• In Hamilton, east of Trenton, Lilian Mauro, who heads the Latino Business Resource Center, notes that as the area’s immigrant population has grown in recent years, so have the number of businesses that cater to Spanish-speaking and bilingual customers.
    • Ricardo Ramos, an immigrant from Mexico, first opened Mexican Mariachi Grill in the Ewing community in 2010. The family owned restaurant is now a popular dining spot located on Quakerbridge Road in Hamilton. Speaking of the menu, Ramos noted, “The flavors and the ingredients come from many generations in Mexico.”
  • In Bedminster, Greek immigrant Sandy Tsangaroulis founded the Spa at Bedminster in 2001, which now has a base of 4,000 clients and focuses on high-end skin care products and treatments.

In New Jersey, localities have begun recognizing and supporting immigration through “welcoming” and integration initiatives.

  • In 2009, the New Jersey Governor’s Blue Ribbon Advisory Panel on Immigration submitted their final report to Governor Corzine. The advisory panel was originally charged with “developing recommendations for a comprehensive and strategic strategy to successfully integrate the rapidly growing immigrant population in New Jersey.”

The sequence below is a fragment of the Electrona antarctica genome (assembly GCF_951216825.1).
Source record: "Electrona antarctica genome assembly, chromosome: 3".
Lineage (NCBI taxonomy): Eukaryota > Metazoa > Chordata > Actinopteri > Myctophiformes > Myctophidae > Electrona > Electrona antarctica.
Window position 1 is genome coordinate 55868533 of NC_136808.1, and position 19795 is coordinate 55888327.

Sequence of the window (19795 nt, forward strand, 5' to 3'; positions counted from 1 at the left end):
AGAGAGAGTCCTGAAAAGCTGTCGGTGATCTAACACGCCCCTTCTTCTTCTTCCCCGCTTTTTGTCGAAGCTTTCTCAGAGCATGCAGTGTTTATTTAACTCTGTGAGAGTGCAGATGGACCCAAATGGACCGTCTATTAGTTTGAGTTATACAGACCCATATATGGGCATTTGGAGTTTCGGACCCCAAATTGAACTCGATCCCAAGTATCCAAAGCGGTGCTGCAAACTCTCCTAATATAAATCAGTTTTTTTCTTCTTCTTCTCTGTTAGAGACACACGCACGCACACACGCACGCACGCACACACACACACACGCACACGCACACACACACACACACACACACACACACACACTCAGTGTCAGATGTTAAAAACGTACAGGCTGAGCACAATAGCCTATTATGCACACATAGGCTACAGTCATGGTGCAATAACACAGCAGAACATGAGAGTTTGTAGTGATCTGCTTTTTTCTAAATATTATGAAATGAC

• The panel stated that it believes “the goal of successfully integrating our immigrant population into our larger community is coterminous with the goal of promoting economic prosperity for all New Jerseyans.”
    • Furthermore, “Immigrants constitute such a large portion of our state’s workforce, at every income bracket and every level of education, skill and training, that facilitating the path by which immigrants become full and formal participants in the economic, cultural and social fabric of our state is a functional prerequisite to achieving growth and prosperity for the entire state.”
    • Among a number of suggestions, the Advisory Panel recommended that the state pursue policies of in-state tuition at post-secondary institutions for immigrant students and establish a state Office of Immigrant Affairs to encourage and facilitate immigrant integration.
    • Additionally, the advisory panel stated in their report, “The establishment of more comprehensive national immigration policy is just part of the story. Ture immigrant integration occurs at the local, neighborhood level and that is why it is critical that community-based organizations and local officials be significantly engaged in the integration process.”
  • The New Jersey New Americans Program has a mission to “provide resources, guidance, and educational opportunities that will enable New Americans to become economically self-sufficient members of, and make positive contributions to, our communities.”

Published On: Tue, Jul 02, 2013 | Download File